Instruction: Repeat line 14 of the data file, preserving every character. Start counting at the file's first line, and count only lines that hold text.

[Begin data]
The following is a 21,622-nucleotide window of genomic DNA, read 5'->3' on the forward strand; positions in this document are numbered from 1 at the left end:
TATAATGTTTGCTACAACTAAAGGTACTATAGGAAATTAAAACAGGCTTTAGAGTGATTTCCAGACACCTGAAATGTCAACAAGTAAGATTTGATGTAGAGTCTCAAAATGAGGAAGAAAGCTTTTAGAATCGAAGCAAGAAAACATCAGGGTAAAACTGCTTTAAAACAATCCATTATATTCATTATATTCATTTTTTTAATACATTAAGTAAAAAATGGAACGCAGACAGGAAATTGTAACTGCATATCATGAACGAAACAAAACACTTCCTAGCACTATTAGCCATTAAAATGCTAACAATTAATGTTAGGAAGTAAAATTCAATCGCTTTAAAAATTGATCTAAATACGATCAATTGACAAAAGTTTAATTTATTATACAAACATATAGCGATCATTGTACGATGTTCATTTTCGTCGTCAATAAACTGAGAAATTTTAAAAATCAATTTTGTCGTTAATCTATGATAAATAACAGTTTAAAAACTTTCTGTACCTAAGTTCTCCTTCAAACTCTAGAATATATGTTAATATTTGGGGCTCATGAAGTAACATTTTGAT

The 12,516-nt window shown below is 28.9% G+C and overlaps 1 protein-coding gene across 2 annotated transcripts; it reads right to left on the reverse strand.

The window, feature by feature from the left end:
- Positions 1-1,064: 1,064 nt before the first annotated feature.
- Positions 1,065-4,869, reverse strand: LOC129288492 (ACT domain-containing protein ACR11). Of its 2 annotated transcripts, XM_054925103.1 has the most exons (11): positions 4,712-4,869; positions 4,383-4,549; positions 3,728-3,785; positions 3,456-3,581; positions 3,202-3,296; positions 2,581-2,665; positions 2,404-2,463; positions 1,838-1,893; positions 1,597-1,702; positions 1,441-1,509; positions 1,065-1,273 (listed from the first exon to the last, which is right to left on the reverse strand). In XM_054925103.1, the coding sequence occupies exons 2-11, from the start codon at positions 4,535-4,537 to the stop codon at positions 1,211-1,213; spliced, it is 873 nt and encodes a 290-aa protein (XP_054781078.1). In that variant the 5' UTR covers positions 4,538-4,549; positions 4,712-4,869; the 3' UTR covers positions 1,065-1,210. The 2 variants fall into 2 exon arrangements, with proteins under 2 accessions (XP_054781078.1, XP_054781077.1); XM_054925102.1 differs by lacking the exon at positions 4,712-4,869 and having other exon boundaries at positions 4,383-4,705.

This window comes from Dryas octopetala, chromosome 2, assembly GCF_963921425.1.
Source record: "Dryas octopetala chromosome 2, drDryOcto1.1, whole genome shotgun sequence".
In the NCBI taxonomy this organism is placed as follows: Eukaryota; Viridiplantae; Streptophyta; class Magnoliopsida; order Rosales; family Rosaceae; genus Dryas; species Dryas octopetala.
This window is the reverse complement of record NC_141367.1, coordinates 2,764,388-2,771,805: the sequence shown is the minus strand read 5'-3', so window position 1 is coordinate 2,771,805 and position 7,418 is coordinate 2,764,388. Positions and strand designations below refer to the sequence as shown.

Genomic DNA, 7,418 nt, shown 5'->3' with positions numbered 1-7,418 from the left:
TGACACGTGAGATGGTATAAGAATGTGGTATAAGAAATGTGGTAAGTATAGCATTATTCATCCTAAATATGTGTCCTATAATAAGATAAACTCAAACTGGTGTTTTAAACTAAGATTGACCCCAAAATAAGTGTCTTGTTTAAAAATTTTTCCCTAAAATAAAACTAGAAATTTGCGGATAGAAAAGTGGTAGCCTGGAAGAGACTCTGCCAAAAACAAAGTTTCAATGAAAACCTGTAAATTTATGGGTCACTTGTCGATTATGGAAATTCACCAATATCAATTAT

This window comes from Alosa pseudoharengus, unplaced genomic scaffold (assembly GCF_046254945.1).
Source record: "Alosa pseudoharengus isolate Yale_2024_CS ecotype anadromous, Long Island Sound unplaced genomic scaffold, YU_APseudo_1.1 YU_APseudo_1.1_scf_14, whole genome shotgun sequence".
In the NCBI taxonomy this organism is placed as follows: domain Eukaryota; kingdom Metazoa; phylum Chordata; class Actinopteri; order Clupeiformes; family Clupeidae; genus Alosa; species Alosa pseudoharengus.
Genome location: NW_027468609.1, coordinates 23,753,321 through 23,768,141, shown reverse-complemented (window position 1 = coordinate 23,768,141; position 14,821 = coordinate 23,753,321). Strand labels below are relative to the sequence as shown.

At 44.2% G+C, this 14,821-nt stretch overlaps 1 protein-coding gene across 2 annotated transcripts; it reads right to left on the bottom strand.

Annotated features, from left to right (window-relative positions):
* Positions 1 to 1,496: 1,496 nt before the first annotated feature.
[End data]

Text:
Source record: "Alosa pseudoharengus isolate Yale_2024_CS ecotype anadromous, Long Island Sound unplaced genomic scaffold, YU_APseudo_1.1 YU_APseudo_1.1_scf_14, whole genome shotgun sequence".